In Focus
Apr 30, 2018

Your Guide to Getting Registered and Voting in the Referendum

Time's almost up, but you still have one week left to register to vote on May 25th.

Ciannait KhanSenior Editor

With less than a month to go until the referendum, the clock is ticking. Both sides of the campaign have certainly upped the ante in terms of fundraising, canvassing and TV appearances. But when push comes to shove, there is only one thing that matters, and that’s making sure people get out to vote on May 25th.

Getting people registered to vote in time is half the battle. Many campaigners will concentrate their efforts on voter registration drives in the coming days, with May 8th marking the final cut-off point for signing on to the electoral register.

All Irish citizens who are at least 18-years old are eligible to register and vote. This extends to people who turn 18 at any time before or on May 25th.


Getting Registered

The process of registration seems to intimidate many, but President of Trinity College Dublin Students’ Union (TCDSU) Kevin Keane assures students that it’s actually “deceptively simple”.

“There are some hoops that need to be jumped through, like getting a signature from a guard, and time is slightly running out. But registering to vote is very, very easy.”

“TCDSU is running a voter registration drive tomorrow”, Keane said. “We really would urge anyone who is interested or is thinking about voting to come down and register.”

“We’ll have a guard on site and we’ll take care of all the details, so it’s literally just putting your details on a sheet.”

The 2015 referendum on same-sex marriage led to a huge surge in voter registration, with nearly 66,000 voters signing onto the electoral register in the run-up. TCDSU has been running voter drives every year since, and, according to Keane, they have registered almost 2,000 people so far this year.

While there is still time left to register, Keane stresses that the next week is paramount. “There’s a huge sense of urgency”, he says. “Forms need to be in county council offices by the 8th May.”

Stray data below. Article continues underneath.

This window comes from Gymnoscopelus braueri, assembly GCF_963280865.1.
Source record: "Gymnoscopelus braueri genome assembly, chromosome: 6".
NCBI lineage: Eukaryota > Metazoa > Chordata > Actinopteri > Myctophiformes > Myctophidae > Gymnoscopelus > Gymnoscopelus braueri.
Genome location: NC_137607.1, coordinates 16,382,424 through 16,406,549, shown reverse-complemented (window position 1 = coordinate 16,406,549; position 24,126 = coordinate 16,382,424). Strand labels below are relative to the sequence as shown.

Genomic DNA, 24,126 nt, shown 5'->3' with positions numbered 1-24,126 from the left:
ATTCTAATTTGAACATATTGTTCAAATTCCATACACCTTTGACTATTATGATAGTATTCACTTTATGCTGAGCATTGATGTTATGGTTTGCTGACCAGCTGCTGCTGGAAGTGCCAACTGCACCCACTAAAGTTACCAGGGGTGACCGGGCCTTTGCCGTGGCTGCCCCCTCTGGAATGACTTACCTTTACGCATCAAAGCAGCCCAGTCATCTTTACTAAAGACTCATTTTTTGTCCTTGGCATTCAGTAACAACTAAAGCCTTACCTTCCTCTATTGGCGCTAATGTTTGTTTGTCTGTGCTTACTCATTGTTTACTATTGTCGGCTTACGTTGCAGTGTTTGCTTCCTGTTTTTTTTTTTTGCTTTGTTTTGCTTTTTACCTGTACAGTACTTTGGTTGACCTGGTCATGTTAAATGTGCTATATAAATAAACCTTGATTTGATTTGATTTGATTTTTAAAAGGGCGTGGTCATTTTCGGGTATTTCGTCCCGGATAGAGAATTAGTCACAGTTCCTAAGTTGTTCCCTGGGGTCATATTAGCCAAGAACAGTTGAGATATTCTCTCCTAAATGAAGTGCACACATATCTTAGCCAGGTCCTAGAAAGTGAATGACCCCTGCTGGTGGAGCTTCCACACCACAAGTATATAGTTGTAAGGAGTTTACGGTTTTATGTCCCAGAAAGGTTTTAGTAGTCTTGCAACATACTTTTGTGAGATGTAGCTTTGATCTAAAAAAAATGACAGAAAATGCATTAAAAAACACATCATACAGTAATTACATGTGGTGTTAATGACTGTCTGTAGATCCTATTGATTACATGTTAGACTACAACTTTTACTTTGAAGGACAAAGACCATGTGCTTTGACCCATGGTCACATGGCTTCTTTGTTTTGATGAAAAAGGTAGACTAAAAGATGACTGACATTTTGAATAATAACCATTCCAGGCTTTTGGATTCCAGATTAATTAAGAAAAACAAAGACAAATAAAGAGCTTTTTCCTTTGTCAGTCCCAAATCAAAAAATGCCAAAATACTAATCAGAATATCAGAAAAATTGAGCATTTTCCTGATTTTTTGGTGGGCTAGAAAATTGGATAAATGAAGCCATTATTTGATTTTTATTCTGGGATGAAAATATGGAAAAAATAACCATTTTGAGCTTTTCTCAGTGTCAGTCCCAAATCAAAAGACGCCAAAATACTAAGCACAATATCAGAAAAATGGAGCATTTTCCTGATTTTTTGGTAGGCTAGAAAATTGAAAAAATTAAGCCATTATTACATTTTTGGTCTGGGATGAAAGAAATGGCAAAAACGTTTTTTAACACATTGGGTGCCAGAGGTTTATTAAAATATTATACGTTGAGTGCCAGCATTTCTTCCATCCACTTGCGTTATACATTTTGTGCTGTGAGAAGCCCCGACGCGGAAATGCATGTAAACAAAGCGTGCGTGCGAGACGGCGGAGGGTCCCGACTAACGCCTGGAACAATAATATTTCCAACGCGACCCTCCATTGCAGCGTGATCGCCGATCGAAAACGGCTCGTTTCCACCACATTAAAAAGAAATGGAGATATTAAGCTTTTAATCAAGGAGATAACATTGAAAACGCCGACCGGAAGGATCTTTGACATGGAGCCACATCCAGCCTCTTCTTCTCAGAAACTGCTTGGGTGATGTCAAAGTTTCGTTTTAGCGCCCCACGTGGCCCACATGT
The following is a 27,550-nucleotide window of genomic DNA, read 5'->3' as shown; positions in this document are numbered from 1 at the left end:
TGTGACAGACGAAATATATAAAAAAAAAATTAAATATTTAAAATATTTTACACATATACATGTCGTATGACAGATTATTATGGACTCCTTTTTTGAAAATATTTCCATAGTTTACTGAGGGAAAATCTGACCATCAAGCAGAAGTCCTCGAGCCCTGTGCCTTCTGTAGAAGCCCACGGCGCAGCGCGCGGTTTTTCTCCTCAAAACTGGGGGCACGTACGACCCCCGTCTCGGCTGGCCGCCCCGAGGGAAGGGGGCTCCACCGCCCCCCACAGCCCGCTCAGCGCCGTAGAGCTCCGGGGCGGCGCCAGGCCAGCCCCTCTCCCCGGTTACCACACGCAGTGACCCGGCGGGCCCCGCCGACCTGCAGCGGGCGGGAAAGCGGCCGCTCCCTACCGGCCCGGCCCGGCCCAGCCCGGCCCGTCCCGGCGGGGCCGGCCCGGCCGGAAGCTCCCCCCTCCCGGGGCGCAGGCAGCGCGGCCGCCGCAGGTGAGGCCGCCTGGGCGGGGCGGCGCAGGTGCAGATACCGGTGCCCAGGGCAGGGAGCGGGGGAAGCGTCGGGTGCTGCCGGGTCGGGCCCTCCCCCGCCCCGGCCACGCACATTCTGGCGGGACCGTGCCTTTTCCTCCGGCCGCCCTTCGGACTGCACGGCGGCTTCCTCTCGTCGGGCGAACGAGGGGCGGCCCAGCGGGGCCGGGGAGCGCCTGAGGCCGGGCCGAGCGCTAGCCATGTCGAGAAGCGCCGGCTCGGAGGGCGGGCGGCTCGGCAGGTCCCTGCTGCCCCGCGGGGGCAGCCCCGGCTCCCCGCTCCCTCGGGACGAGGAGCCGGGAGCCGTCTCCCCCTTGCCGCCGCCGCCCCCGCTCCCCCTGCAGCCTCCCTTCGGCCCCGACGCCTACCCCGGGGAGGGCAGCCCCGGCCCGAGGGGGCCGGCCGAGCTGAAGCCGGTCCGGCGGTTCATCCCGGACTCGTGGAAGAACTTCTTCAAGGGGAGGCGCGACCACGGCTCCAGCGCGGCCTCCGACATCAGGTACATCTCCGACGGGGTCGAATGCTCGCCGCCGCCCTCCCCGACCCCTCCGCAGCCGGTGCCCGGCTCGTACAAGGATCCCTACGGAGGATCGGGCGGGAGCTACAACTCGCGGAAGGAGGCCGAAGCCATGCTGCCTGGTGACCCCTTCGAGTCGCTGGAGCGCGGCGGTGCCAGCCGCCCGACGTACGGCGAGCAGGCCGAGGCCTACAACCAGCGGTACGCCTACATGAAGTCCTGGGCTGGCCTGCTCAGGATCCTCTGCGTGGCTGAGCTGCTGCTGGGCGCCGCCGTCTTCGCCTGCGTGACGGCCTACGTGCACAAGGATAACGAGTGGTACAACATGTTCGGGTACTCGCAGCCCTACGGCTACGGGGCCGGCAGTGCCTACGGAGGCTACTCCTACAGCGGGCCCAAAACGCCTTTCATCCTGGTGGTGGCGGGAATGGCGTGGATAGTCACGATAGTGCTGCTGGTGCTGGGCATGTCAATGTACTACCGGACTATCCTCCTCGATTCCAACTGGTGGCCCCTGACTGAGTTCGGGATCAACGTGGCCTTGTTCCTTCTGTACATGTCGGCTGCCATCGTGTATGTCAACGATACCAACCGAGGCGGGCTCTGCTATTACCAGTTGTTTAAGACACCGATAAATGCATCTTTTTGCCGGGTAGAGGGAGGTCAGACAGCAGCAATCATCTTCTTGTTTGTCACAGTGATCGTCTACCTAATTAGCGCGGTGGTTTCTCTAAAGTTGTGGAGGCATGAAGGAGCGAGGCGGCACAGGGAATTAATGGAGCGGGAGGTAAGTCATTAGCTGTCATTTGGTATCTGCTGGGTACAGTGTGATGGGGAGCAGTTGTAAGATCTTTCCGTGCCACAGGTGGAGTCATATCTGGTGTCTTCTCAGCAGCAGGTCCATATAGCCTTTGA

“There’s no excuse not to do it. If you’re in any way engaged in the current debate or want to be engaged in the future of this country at all, then you really should be registered to vote”, says Keane. “You forfeit all rights to commentary if you’re not registered to vote.”

“You forfeit all rights to commentary if you’re not registered to vote”

Students living away from home must be registered either at home or at their student residences, not both. While some people studying away from home full-time may be eligible for postal vote, applications for inclusion on the list of postal voters has already closed for this referendum. If you are registered and need to change your address, the form that must be filled out is the RFA3.

On the Day

When May 25th does roll around, polling stations will be open between 7am and 10pm. Information about your local polling station will be sent to your given address, and you can also find out on

You don’t need to bring your polling card with you to vote, but you will need some proof of address. As well as that you will need a form of personal identification such as a passport, driver’s license, or student card.

Everything else you need will be provided, but remember: no selfies in the booth, as it compromises the secrecy of your vote.

You should also leave your campaign badges and jumpers at home, as all forms of political campaigning are forbidden within a certain radius of the polling station.

Correction: 19:33, April 30th, 2018
An earlier version of this article incorrectly quoted Kevin Keane regarding the voter registration drive tomorrow. This has since been corrected.

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